For The Sampler Bethany Holmes explores some of the new possibilities for nightclubs in the community shown by The Cause in north London.

In an ex-car mechanics depot in Tottenham, north London, lies The Cause: a ‘100% grassroots’ nightclub. Everything in the venue has been made in-house by a group of friends – from the bespoke Core Soundsystem, to the solid concrete DJ booth in the middle of the dancefloor – and it has quickly established itself on the capital’s house and techno scene, throwing sold-out parties played by guests such as DJ Pierre, Ellen Allien and Mosca. Meanwhile the industrial site itself, a complex of indoor and outdoor spaces, has grown into a ‘multi-functioning community project’ supporting arts, charitable events, independent businesses and start-ups – complete with a community garden.

If this didn’t already make the venue stand out from the UK’s clubbing landscape, its central focus on raising awareness and funds for community and mental health charities certainly does. Opened in April 2018 with the aim of raising £25,000 for charity partners Mind In Haringey, Campaign Against Living Miserably and Help Musicians UK, The Cause was envisaged to be a short-term project. But its success allowed business partners Stuart Glen and Eugene Wild to continue hosting parties and raising money, and their original fundraising goal has now doubled.

Self-described as an ‘eco-system evolving and built upon trading skills, space and talent’, The Cause lays new foundations for the possibilities of a nightclub. Not only does it offer an alternative to clubbing’s commodification – by prioritising a communal, optimistic response towards the UK’s mental health crisis – it acts as a beacon of hope for London’s club scene at a time when morale is low due to threats posed by authorities, complicated licensing and gentrification.

The Cause is also especially relevant when considering mental ill-health in the music industry. In 2016 Help Musicians UK – one of the venue’s charity partners – commissioned the largest known academic research project on the mental health of musicians and music industry professionals working in the UK. It emerged that 71.1% of respondents had suffered from panic attacks and/or anxiety and 68.5% from depression. These figures suggest a worrying link between mental health and conditions within the music industry, something which the suicide of high-profile electronic musician Avicii in April 2018 also shone a light on.

Cultural factors impacting on musicians and music professionals’ mental wellbeing range from criticism and measuring success, to the impact of careers on relationships and the pressures of networking. Equality, diversity and access to opportunity are further issues, along with late nights, drugs and alcohol. But also central is precarity, understood as insecurity of finance and experience. The industry’s unpredictable nature – with its reliance on short-term or zero-hours contract jobs – goes hand in hand with a lack of financial security. This leaves many musicians and music industry professionals unable to plan for the future, or forces them to overcompensate and make themselves constantly available, leading to exhaustion and anxiety.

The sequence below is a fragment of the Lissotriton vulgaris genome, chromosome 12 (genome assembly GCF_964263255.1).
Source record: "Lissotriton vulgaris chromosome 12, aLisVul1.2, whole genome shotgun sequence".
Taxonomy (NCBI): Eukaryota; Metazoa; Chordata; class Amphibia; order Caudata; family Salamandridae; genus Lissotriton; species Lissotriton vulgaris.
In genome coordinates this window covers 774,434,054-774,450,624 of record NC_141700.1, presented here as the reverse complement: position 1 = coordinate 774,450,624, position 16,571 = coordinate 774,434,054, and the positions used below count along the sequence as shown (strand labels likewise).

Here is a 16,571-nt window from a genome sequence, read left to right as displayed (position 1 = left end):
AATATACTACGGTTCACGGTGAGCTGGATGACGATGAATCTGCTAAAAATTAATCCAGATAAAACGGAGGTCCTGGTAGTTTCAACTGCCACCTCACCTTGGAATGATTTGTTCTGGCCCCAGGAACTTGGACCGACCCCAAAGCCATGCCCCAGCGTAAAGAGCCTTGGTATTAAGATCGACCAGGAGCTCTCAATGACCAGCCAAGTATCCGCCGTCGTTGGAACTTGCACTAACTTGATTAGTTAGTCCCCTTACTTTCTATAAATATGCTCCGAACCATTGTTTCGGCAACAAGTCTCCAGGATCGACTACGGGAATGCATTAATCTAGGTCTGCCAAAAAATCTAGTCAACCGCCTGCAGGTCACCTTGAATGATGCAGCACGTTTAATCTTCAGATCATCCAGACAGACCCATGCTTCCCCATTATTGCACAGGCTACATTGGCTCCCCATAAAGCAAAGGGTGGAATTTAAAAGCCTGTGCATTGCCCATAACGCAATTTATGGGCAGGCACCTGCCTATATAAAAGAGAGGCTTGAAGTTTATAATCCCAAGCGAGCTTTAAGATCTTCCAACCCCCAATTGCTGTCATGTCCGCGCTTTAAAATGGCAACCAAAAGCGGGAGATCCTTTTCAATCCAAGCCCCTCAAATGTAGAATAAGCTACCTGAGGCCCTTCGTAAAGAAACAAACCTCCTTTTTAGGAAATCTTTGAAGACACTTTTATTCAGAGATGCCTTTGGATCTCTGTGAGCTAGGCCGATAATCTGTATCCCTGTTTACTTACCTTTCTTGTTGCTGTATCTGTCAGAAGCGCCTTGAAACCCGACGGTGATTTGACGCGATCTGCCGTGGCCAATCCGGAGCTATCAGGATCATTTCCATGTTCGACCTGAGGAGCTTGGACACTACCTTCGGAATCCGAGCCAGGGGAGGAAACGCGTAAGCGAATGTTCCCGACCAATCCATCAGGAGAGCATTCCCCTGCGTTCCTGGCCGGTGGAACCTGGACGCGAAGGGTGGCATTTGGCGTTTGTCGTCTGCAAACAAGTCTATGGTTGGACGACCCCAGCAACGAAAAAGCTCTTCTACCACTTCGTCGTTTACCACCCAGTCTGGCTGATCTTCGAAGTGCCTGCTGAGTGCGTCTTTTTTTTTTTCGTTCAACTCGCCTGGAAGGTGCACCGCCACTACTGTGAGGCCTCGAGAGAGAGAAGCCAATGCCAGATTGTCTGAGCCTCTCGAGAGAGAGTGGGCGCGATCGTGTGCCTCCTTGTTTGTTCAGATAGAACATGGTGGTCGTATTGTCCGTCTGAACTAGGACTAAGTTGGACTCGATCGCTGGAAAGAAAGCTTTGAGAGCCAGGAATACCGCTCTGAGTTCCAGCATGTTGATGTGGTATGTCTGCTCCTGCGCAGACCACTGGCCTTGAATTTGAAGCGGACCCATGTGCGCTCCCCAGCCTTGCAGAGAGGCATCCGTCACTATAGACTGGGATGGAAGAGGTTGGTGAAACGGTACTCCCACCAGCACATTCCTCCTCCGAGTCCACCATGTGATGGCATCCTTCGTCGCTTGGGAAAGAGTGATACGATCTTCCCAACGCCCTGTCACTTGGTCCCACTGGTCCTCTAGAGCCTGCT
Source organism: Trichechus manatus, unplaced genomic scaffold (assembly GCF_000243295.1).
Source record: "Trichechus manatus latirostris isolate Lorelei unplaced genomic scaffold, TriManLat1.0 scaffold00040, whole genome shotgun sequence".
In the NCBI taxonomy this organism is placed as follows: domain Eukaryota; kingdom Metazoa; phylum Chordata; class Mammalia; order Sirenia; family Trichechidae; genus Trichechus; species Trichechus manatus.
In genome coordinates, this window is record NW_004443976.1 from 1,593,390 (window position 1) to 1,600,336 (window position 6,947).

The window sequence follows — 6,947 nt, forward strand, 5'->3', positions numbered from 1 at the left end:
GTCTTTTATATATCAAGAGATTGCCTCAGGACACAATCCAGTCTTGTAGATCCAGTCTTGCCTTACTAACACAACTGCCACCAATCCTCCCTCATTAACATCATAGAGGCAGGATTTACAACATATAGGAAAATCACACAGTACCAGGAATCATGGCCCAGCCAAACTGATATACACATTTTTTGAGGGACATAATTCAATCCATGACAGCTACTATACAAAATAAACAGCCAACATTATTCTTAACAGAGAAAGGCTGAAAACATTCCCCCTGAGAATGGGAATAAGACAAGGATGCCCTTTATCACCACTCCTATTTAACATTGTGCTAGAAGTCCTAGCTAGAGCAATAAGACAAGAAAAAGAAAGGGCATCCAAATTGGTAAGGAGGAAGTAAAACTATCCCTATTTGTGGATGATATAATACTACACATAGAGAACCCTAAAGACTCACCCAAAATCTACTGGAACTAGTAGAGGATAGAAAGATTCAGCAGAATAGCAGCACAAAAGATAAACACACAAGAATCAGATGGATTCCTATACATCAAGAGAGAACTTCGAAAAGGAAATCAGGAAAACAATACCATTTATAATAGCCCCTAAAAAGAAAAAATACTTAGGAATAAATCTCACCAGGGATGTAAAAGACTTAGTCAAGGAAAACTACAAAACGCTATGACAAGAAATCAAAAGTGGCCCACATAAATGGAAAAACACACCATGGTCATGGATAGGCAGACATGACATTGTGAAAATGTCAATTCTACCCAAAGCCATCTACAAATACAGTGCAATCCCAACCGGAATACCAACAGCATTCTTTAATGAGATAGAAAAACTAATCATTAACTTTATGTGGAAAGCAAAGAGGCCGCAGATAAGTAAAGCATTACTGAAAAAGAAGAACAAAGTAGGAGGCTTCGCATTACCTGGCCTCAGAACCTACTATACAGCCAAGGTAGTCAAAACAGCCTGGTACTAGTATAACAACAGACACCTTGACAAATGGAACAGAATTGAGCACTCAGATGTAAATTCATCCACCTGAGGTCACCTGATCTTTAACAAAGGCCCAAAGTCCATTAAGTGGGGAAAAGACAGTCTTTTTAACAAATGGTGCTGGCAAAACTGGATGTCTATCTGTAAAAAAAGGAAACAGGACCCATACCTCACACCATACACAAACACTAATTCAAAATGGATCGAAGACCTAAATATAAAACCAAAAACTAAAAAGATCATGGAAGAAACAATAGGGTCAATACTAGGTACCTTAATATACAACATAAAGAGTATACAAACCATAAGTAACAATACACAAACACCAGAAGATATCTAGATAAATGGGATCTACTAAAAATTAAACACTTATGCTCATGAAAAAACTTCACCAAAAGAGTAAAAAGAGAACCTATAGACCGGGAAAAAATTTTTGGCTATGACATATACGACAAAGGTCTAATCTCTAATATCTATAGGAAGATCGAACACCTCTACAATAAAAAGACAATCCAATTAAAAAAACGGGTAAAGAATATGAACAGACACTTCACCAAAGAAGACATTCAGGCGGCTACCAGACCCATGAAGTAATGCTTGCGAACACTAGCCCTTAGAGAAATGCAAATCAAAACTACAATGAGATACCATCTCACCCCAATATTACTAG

The report recommended that a Code of Best Practice be produced for individuals and organisations to sign up to, as well as better education on mental health, and above all professional and affordable help. But considering that access to mental health support can be as precarious as working in the industry itself, and that insecure working patterns are proliferating in the current economic climate, bottom up approaches are also necessary.

The Cause offers a practical solution: raising money for local and national charities while aspiring to make the club a positive space centred on communality. And more generally, the rise in inclusive venues and club nights across the UK – such as BBZ and Pxssy Palace in London, Meat Free in Manchester and Tomboy in Glasgow – highlight the importance of prioritising community in clubbing, while standing in opposition to its marketisation and privatisation.

However, like many venues and club nights all over London – particularly those providing for subcultures or LGBTQI+ crowds – The Cause is under threat. Previously set to close on New Year’s Eve 2019 to allow for property developers, it was granted an extension by Haringey Council in November 2019. But as the extension is for an unspecified amount of time, the threat of closure is constantly looming. And notably, Tottenham itself is a battle ground of gentrification, with prominent campaigns against redevelopment like Save Latin Village.

Regardless of what happens to The Cause’s current home, its co-founders plan to continue with their mission. They are potentially moving to a venue close by when their lease ends, with the aim of showing developers and councils what dance music can do for communities. At the dawn of a new decade, The Cause and all other community-led venues and club nights are paving the way for what seems to be a positive future for clubbing, despite the obstacles they face.